I guess if mainstream economists use Milton Friedmanesque smears they think that will be sufficent to discredit Modern Monetary Theory (MMT). There have been a few critiques in the financial media recently along those lines. The authors tell their readers that they get the impression that MMT is just about a free lunch. Throw in Zimbabwe or Weimar are few times during the article and there you have it – rather tawdry attempts at maintaining mainstream thinking when the world has entered a new era of fiscal dominance as policy makers discard their reliance on monetary policy to stabilise economies. This policy shift is diametric to what mainstream macroeconomists have been advocating for decades as they repeatedly warned that high deficits and public debt levels and large-scale central bank bond purchases would lead to disaster. However, their predictions have been dramatically wrong and provide no meaningful guidance to available fiscal space nor the consequences of these policy extremes for interest rates and inflation. The world is leaving them behind and it is interesting to see how they are trying to reposition themselves.
I saw a letter published by IPPR – who call themselves “The Progressive Policy Think Tank” – urging the BBC to change the way it conducts economic commentary. The letter – Economists urge BBC to rethink ‘inappropriate’ reporting of UK economy – was sent to the Director-General of the BBC following some “BBC reporting of the spending review” which they say “misrepresented the financial constraints facing the UK government and economy.” The H.M. Treasury – Spending Review 2020 – was published on November 25, 2020. I decided not to comment on it publicly given that my time is poor at the moment with lots of writing deadlines and travel now resuming with pent-up demand for my services (in person). It was what you would expect from the British Treasury. But some of the signatories to this latest letter criticising the BBC coverage of the Spending Review should look in the mirror. They seem to have short memories or perhaps they are learning the error of their ways. We can only hope.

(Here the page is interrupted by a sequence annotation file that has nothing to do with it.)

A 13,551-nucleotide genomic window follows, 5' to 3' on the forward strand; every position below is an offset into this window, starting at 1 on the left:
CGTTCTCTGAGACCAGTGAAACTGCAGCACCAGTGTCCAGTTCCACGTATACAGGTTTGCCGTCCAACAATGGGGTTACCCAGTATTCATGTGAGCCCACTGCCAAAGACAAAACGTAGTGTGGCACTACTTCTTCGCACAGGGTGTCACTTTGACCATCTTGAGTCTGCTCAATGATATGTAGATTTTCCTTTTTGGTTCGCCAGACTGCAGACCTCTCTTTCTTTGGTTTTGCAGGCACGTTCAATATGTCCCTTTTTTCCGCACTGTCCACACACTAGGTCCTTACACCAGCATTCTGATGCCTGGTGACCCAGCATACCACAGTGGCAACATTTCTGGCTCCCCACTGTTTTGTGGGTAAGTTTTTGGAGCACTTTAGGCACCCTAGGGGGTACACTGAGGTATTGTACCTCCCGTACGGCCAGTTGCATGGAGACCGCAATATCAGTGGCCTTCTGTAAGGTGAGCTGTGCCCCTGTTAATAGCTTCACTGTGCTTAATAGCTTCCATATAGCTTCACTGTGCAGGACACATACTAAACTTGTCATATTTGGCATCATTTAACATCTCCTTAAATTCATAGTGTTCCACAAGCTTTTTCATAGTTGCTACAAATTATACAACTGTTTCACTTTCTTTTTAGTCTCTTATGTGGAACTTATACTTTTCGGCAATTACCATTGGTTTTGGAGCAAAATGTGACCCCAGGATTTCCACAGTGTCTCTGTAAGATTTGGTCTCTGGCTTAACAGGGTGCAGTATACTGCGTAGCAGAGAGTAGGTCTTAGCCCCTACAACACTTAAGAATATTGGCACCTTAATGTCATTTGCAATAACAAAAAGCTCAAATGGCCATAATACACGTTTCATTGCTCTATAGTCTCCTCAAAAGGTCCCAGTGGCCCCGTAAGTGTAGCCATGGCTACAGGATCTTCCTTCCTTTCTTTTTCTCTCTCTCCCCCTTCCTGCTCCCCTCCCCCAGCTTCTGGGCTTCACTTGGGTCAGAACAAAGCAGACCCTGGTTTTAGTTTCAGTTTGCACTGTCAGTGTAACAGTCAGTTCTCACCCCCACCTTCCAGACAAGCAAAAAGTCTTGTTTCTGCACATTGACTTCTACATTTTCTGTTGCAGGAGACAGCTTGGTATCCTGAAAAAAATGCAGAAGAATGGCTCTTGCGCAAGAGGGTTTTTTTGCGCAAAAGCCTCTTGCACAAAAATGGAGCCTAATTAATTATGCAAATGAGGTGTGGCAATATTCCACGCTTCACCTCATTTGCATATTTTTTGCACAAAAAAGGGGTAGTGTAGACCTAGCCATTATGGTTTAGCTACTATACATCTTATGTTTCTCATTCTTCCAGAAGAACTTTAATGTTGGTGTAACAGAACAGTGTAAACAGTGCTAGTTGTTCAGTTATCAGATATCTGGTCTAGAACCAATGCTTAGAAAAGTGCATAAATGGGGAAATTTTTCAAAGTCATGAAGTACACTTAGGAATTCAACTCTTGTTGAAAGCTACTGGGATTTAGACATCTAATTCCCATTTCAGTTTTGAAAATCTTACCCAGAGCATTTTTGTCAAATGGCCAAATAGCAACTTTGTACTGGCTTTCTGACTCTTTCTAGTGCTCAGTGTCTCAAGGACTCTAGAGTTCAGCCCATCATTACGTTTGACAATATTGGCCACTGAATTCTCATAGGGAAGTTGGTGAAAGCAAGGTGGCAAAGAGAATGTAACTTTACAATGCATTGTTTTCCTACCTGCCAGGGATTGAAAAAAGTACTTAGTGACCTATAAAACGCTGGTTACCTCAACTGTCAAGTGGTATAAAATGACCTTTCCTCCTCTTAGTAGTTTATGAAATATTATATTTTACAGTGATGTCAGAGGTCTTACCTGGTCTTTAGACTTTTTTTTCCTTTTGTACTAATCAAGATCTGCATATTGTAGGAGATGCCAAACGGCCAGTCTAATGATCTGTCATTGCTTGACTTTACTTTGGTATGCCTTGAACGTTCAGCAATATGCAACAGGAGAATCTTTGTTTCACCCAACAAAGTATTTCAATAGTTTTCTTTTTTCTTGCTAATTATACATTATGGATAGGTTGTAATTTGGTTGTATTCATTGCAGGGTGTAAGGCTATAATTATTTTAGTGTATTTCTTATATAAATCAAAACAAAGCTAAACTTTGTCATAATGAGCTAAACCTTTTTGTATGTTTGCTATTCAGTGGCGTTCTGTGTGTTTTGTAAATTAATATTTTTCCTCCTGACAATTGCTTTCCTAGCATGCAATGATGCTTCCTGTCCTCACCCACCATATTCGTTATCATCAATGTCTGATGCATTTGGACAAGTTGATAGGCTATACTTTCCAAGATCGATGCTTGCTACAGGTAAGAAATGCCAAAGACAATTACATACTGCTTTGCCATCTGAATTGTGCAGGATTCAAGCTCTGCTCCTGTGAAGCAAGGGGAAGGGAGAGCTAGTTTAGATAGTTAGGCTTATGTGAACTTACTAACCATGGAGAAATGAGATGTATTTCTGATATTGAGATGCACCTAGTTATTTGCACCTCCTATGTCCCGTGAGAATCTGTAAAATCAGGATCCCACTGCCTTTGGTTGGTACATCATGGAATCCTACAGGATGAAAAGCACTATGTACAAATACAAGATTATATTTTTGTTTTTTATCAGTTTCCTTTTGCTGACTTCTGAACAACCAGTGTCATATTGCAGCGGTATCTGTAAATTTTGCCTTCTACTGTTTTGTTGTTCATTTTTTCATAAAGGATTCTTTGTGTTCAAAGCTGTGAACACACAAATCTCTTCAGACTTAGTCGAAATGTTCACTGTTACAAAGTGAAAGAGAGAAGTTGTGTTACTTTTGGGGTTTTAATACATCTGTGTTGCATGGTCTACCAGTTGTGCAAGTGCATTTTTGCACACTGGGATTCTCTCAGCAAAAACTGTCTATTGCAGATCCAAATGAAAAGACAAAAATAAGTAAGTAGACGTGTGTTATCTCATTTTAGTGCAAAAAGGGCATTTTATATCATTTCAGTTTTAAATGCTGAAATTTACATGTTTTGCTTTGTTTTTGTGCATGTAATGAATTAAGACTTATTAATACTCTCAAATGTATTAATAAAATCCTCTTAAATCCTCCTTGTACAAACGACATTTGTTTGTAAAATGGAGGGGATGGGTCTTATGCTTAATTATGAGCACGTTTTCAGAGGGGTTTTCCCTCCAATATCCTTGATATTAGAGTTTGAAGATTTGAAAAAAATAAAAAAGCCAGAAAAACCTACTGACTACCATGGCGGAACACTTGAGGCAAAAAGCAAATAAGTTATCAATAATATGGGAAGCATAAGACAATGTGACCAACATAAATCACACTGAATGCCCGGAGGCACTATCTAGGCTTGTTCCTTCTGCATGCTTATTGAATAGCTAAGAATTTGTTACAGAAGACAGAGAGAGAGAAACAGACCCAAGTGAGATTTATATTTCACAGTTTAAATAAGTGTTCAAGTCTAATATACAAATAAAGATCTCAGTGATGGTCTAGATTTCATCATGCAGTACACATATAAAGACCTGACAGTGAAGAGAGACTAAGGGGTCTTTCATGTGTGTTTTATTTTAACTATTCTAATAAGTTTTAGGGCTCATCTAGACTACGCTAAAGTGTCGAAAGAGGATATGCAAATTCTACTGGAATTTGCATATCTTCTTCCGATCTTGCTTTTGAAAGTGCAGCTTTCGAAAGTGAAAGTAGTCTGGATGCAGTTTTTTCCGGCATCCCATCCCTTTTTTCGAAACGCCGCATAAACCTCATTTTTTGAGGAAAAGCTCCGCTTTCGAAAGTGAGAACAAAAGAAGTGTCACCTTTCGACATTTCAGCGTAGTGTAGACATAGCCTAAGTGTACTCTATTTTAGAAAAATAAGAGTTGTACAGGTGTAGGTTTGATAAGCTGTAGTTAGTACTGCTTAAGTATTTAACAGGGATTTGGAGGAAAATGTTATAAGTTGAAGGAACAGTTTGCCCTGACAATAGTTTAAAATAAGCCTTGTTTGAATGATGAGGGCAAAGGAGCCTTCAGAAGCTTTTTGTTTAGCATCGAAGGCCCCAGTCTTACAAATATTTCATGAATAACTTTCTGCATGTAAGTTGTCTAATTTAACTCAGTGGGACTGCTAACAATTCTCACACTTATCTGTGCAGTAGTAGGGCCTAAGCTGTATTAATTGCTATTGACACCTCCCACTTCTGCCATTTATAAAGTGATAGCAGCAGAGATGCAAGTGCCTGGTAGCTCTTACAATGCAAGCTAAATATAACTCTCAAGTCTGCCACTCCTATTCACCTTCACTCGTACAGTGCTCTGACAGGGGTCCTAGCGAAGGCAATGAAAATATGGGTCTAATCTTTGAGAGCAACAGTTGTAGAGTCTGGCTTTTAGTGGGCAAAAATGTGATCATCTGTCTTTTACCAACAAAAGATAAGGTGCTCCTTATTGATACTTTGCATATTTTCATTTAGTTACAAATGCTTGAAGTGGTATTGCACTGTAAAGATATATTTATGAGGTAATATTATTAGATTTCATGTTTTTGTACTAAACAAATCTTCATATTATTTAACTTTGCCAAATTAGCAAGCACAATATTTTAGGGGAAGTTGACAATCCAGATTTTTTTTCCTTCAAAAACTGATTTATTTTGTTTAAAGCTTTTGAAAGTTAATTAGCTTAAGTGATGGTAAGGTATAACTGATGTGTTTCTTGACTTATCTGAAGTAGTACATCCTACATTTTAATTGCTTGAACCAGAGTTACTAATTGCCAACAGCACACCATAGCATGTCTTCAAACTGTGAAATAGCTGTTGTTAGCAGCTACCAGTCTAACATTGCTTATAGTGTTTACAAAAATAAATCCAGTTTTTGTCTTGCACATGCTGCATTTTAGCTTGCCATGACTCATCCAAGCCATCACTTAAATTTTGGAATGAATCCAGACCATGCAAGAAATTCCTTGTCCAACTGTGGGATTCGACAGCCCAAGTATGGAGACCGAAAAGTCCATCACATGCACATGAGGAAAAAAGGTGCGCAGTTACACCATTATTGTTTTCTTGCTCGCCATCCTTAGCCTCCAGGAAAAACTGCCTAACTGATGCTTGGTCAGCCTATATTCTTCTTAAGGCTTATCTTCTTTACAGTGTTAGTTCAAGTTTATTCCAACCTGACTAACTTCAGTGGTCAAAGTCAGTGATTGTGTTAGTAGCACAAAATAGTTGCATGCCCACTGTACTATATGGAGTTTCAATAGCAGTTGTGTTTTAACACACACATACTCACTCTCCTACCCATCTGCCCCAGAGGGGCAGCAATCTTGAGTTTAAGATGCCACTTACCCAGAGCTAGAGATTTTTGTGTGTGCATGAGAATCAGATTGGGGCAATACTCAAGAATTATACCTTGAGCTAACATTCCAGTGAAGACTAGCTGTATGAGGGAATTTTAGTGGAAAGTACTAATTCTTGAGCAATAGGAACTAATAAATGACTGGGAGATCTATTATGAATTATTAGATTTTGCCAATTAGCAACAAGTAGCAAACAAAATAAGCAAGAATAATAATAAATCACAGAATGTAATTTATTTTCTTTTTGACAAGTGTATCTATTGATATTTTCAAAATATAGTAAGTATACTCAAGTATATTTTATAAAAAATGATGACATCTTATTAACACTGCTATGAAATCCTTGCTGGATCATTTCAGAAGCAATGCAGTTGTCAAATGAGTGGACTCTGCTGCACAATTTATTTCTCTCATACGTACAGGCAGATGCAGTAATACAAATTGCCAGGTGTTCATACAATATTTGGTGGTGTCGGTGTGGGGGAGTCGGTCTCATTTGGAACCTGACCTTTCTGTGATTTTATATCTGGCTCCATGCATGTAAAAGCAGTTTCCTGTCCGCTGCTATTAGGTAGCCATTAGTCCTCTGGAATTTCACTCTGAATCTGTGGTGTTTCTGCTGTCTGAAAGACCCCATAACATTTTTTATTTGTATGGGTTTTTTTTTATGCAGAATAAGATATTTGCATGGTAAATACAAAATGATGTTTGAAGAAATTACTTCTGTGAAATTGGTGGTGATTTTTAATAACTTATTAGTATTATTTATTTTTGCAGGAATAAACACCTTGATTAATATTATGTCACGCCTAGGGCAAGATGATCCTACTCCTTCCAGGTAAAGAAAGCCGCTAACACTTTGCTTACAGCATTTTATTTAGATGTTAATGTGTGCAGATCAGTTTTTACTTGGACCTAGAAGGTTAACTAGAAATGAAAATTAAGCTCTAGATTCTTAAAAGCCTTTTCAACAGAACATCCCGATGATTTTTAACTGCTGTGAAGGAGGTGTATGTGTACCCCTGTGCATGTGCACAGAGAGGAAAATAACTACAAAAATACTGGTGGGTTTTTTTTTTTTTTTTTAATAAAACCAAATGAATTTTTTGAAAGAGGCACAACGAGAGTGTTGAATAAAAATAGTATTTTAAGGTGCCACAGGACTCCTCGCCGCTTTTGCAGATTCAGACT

What are the prospects for the British Labour Party? Since losing office in 2010, they have lost 3 subsequent general elections against one of the worst Tory governments in history. The government exemplifies bumbling incompetence. But that seems to be all that is required to outwit the Labour Party and its advisors. Since the disastrous December 2019 election, nothing much seems to have changed. Well, that is not exactly right is it. Things have become worse. They scrapped a leader that a significant portion of MPs could not support after having undermined him relentlessly in the leadup to the last election. It was as if they preferred to lose than have Jeremy Corbyn as Prime Minister. Then they kicked him out of party representation because he apparently has failed to ratify the dirty campaign against him. The new leader, was one of the most vehement proponents of the strategy that saw Labour turn its back on voters who had elected the majority of its MPS and keep harping on about a second referendum on Europe. The denial of the Brexit vote and failure to become the voice of Brexit cost Labour the last election no matter what those who try to manipulate the data to say something different might have you believe. The new leader also appears to be losing credibility over his purge of the previous leader. One can be as smooth and sophisticated as one likes. But if you don’t tell the truth, eventually, you pay the piper – even Trump has found that out, not that he exemplifies either smoothness or sophistication. And the other death knell – their fiscal rule – looks like it is now being recycled by the new Shadow chancellor. That means they will go to the next election in an unwinnable position because the citizens that they have conditioned to believe in the neoliberal macroeconomic fictions will, in turn, not believe that the Party can deliver a progressive agenda without causing financial chaos. You reap what you sow. So it doesn’t appear that they have learned very much so far.